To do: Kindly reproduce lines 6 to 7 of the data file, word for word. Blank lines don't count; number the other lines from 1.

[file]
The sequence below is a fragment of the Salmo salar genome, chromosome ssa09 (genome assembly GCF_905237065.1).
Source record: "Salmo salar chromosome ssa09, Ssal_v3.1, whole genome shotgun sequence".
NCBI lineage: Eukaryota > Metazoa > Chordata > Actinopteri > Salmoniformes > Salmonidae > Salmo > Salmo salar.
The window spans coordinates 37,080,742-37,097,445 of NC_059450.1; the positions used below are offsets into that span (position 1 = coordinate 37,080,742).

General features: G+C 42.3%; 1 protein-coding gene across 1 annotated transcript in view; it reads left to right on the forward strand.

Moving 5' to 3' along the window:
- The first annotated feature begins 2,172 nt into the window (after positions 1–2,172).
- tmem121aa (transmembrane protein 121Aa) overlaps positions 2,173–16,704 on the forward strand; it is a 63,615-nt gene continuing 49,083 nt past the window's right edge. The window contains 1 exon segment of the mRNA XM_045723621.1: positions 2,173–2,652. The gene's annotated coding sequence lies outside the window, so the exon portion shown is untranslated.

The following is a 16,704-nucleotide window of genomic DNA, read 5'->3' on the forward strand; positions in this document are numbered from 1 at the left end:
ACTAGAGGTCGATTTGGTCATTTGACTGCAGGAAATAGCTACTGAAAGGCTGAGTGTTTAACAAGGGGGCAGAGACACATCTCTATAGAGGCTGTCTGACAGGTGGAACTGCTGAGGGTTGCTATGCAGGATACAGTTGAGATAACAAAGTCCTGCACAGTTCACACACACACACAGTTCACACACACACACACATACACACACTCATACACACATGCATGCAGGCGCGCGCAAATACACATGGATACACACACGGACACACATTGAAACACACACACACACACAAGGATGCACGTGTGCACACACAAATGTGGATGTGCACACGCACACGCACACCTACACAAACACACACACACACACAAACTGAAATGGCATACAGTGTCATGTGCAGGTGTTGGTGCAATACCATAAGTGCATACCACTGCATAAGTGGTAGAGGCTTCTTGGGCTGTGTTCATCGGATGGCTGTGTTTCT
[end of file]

Moving 5' to 3' along the window:
- The first annotated feature begins 2,172 nt into the window (after positions 1–2,172).